Have you ever dreamed of singing the National Anthem in front of a crowd of as many as 18,400 fans [a full house] at a St. Louis Blues game? Now’s your chance.
The Stanley Cup Champion St. Louis Blues [that never gets old] and the St. Louis Symphony Orchestra [SLSO] are calling for soloists, vocal performance groups, instrumentalists and small instrumental groups to audition for a chance to win a one-night National Anthem performance prior to a Blues game during the 2019/2020 season. To be considered for an audition, performers must submit an online video entry at stlouisblues.com [or http://bit.ly/32MPxhd] before noon on Friday, Aug. 16.
Finalists will be invited to an in-person audition at Powell Hall to perform live in front of a panel of judges, including long-time National Anthem singer Charles Glenn; Kevin McBeth, who directs the St. Louis Symphony IN UNISON Chorus; St. Louis native Kennedy Holmes, who finished fourth on Season 15 of The Voice; James Bertels, a winner in the inaugural contest; and an SLSO musician.
“They’re a great team,” Glenn said about the contest collaboration between the Blues and SLSO, which is now in its third year.
Glenn, who announced his retirement last January as the full-time National Anthem performer for the Blues, went out with a bang as his beloved team brought home the Stanley Cup. After 19 years of performing in front of fans, he has some advice for National Anthem hopefuls.
“We’ve had violinists, we had a brass quartet, we had a saxophone quartet – the variations of people who have tried out for this opportunity over the past three years have been great. A lot of variety,” Glenn said. The key he said is presenting it well.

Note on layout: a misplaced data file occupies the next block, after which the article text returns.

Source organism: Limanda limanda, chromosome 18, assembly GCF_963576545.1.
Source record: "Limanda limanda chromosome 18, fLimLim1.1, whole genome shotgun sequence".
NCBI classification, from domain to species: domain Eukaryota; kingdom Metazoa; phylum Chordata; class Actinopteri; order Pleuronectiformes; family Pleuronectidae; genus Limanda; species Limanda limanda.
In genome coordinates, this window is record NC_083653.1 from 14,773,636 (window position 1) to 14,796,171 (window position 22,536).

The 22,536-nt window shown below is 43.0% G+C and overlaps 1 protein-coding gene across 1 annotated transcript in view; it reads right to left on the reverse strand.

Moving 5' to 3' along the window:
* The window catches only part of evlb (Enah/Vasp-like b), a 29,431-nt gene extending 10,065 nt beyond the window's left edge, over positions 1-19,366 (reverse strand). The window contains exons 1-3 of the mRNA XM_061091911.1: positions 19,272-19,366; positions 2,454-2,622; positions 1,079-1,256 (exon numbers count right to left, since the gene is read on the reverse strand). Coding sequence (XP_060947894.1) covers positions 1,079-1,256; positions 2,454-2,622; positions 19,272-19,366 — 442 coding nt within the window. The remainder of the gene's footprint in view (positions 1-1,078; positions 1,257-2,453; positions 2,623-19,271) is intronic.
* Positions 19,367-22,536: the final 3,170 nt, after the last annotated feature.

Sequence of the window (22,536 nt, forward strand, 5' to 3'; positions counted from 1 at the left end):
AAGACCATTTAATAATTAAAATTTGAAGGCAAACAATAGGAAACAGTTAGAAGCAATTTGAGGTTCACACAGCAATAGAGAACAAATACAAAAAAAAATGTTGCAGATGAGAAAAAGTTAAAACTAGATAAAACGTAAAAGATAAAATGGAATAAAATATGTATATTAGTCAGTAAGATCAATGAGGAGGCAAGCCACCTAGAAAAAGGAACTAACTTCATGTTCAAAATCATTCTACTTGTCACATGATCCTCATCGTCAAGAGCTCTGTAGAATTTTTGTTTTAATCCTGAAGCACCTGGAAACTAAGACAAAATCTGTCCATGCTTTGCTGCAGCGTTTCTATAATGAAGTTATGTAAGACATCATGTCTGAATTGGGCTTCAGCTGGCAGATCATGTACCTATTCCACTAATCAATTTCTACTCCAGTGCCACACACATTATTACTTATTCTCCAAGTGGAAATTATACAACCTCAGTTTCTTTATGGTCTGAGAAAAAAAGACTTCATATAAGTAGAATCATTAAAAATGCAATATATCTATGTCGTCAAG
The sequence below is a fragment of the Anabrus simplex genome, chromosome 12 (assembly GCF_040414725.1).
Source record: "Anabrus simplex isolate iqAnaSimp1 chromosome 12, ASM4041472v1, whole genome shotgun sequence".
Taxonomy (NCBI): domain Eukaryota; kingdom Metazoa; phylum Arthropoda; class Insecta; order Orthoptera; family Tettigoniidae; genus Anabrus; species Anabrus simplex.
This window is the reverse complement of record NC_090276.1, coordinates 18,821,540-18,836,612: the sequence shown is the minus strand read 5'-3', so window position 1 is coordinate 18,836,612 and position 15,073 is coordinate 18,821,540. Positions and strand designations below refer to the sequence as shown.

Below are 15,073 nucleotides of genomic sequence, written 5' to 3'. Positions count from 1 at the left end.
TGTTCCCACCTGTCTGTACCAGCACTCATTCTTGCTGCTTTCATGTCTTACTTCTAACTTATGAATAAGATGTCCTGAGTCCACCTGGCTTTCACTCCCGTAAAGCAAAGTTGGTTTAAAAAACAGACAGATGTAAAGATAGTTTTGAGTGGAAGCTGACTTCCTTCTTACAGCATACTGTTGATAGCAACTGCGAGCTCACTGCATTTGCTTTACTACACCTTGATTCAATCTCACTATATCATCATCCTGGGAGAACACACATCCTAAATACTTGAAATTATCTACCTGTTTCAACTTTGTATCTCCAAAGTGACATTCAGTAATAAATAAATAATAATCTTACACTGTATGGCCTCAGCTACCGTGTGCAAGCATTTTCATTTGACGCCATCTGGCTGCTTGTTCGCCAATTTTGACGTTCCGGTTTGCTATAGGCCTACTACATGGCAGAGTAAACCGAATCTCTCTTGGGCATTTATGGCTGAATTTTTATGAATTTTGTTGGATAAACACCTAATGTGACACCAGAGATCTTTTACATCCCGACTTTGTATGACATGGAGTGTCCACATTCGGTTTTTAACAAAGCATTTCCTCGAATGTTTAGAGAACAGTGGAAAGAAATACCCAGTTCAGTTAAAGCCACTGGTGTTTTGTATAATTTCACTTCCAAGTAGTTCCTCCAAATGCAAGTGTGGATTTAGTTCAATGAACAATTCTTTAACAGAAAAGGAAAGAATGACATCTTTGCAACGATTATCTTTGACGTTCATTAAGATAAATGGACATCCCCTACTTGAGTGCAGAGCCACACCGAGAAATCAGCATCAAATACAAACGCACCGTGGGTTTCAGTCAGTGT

As a performer and as an instructor at Missouri Baptist University, Glenn has the experience to back up his advice, which is: “Focus on the Anthem, focus on your minute and 30 seconds, and focus on your key because it’s not an easy song to perform.”
“If you’re singing the Anthem, the range is really wide. You can’t start too low or too high because there’s no turning back,” he said. He suggested that singers audition either with the Anthem or a song that showcases their vocal range – and he says creative renditions of the Anthem can be good “if they are done correctly.”
“It can’t be over seasoned, let’s put it that way,” Glenn said. “I add a little flair to it but not to the point that you don’t recognize the song. If you put too much flavor on it, audiences won’t recognize the song and then, you’re missing the whole point of singing the National Anthem. An anthem is for everyone to sing together, so it should be performed in a way that it’s pretty easy to follow.”
Last year, Matt Pentecost, 34, a music teacher in the Maplewood-Richmond Heights School District, was named the contest winner.
For additional information and to submit an online entry, visit stlouisblues.com.